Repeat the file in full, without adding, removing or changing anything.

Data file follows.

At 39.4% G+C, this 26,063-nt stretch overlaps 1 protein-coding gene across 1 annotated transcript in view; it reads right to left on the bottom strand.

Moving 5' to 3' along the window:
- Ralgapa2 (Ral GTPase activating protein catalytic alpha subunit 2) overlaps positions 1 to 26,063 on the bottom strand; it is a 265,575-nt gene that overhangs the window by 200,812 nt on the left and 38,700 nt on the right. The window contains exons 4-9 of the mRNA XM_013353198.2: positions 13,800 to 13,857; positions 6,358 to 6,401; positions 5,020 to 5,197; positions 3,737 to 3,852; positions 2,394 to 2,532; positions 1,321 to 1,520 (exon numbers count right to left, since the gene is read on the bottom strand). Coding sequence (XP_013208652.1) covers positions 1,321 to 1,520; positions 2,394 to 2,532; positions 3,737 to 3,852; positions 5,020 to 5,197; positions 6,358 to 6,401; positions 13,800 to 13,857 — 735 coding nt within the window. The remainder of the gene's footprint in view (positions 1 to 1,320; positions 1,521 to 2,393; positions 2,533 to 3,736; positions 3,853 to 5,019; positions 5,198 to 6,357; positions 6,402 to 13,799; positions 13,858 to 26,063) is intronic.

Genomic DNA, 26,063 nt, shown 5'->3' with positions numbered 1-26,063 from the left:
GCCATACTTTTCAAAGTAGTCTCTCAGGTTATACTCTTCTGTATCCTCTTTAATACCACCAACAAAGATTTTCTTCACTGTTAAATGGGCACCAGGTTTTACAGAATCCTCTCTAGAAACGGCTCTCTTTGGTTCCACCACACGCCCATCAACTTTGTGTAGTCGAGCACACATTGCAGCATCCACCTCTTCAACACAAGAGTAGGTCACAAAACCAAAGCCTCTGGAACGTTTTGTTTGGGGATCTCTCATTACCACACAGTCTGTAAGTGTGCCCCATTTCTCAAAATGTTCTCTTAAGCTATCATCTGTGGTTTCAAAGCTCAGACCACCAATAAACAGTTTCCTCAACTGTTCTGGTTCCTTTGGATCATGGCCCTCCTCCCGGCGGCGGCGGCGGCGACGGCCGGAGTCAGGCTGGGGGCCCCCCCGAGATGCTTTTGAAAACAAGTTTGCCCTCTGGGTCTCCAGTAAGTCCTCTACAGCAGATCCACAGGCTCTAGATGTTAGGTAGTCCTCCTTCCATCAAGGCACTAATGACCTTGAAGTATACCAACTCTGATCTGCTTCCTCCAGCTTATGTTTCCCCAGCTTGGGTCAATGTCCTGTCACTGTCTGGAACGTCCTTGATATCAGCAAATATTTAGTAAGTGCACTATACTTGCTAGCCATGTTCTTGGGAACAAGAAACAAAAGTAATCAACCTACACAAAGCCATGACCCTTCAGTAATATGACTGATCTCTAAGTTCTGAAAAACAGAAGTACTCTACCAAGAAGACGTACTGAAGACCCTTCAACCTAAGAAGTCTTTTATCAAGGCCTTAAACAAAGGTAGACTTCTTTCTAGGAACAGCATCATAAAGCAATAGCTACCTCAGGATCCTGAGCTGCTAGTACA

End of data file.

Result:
At 39.4% G+C, this 26,063-nt stretch overlaps 1 protein-coding gene across 1 annotated transcript in view; it reads right to left on the bottom strand.

Moving 5' to 3' along the window:
- Ralgapa2 (Ral GTPase activating protein catalytic alpha subunit 2) overlaps positions 1 to 26,063 on the bottom strand; it is a 265,575-nt gene that overhangs the window by 200,812 nt on the left and 38,700 nt on the right. The window contains exons 4-9 of the mRNA XM_013353198.2: positions 13,800 to 13,857; positions 6,358 to 6,401; positions 5,020 to 5,197; positions 3,737 to 3,852; positions 2,394 to 2,532; positions 1,321 to 1,520 (exon numbers count right to left, since the gene is read on the bottom strand). Coding sequence (XP_013208652.1) covers positions 1,321 to 1,520; positions 2,394 to 2,532; positions 3,737 to 3,852; positions 5,020 to 5,197; positions 6,358 to 6,401; positions 13,800 to 13,857 — 735 coding nt within the window. The remainder of the gene's footprint in view (positions 1 to 1,320; positions 1,521 to 2,393; positions 2,533 to 3,736; positions 3,853 to 5,019; positions 5,198 to 6,357; positions 6,402 to 13,799; positions 13,858 to 26,063) is intronic.

Genomic DNA, 26,063 nt, shown 5'->3' with positions numbered 1-26,063 from the left:
GCCATACTTTTCAAAGTAGTCTCTCAGGTTATACTCTTCTGTATCCTCTTTAATACCACCAACAAAGATTTTCTTCACTGTTAAATGGGCACCAGGTTTTACAGAATCCTCTCTAGAAACGGCTCTCTTTGGTTCCACCACACGCCCATCAACTTTGTGTAGTCGAGCACACATTGCAGCATCCACCTCTTCAACACAAGAGTAGGTCACAAAACCAAAGCCTCTGGAACGTTTTGTTTGGGGATCTCTCATTACCACACAGTCTGTAAGTGTGCCCCATTTCTCAAAATGTTCTCTTAAGCTATCATCTGTGGTTTCAAAGCTCAGACCACCAATAAACAGTTTCCTCAACTGTTCTGGTTCCTTTGGATCATGGCCCTCCTCCCGGCGGCGGCGGCGGCGACGGCCGGAGTCAGGCTGGGGGCCCCCCCGAGATGCTTTTGAAAACAAGTTTGCCCTCTGGGTCTCCAGTAAGTCCTCTACAGCAGATCCACAGGCTCTAGATGTTAGGTAGTCCTCCTTCCATCAAGGCACTAATGACCTTGAAGTATACCAACTCTGATCTGCTTCCTCCAGCTTATGTTTCCCCAGCTTGGGTCAATGTCCTGTCACTGTCTGGAACGTCCTTGATATCAGCAAATATTTAGTAAGTGCACTATACTTGCTAGCCATGTTCTTGGGAACAAGAAACAAAAGTAATCAACCTACACAAAGCCATGACCCTTCAGTAATATGACTGATCTCTAAGTTCTGAAAAACAGAAGTACTCTACCAAGAAGACGTACTGAAGACCCTTCAACCTAAGAAGTCTTTTATCAAGGCCTTAAACAAAGGTAGACTTCTTTCTAGGAACAGCATCATAAAGCAATAGCTACCTCAGGATCCTGAGCTGCTAGTACA